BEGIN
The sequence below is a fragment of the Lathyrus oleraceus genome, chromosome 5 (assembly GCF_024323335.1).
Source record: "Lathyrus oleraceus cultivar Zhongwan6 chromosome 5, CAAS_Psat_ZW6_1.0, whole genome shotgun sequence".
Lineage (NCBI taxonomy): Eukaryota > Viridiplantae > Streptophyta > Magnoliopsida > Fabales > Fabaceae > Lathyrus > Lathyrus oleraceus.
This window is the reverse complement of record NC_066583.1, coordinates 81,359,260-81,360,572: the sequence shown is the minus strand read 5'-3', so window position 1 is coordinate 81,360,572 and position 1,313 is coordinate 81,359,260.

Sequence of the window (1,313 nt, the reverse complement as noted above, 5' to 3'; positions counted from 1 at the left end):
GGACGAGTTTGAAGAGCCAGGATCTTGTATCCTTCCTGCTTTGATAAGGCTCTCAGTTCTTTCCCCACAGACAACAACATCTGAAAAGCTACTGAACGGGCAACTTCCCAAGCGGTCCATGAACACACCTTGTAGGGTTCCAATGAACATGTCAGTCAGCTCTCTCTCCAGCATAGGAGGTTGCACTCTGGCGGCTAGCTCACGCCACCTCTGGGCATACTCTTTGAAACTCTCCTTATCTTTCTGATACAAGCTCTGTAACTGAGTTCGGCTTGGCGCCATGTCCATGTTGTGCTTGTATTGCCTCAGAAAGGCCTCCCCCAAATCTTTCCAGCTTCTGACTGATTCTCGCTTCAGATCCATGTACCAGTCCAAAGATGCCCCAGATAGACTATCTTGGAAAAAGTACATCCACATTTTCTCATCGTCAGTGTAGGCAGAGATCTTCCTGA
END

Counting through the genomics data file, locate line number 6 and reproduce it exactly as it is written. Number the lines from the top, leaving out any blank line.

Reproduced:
GGACGAGTTTGAAGAGCCAGGATCTTGTATCCTTCCTGCTTTGATAAGGCTCTCAGTTCTTTCCCCACAGACAACAACATCTGAAAAGCTACTGAACGGGCAACTTCCCAAGCGGTCCATGAACACACCTTGTAGGGTTCCAATGAACATGTCAGTCAGCTCTCTCTCCAGCATAGGAGGTTGCACTCTGGCGGCTAGCTCACGCCACCTCTGGGCATACTCTTTGAAACTCTCCTTATCTTTCTGATACAAGCTCTGTAACTGAGTTCGGCTTGGCGCCATGTCCATGTTGTGCTTGTATTGCCTCAGAAAGGCCTCCCCCAAATCTTTCCAGCTTCTGACTGATTCTCGCTTCAGATCCATGTACCAGTCCAAAGATGCCCCAGATAGACTATCTTGGAAAAAGTACATCCACATTTTCTCATCGTCAGTGTAGGCAGAGATCTTCCTGA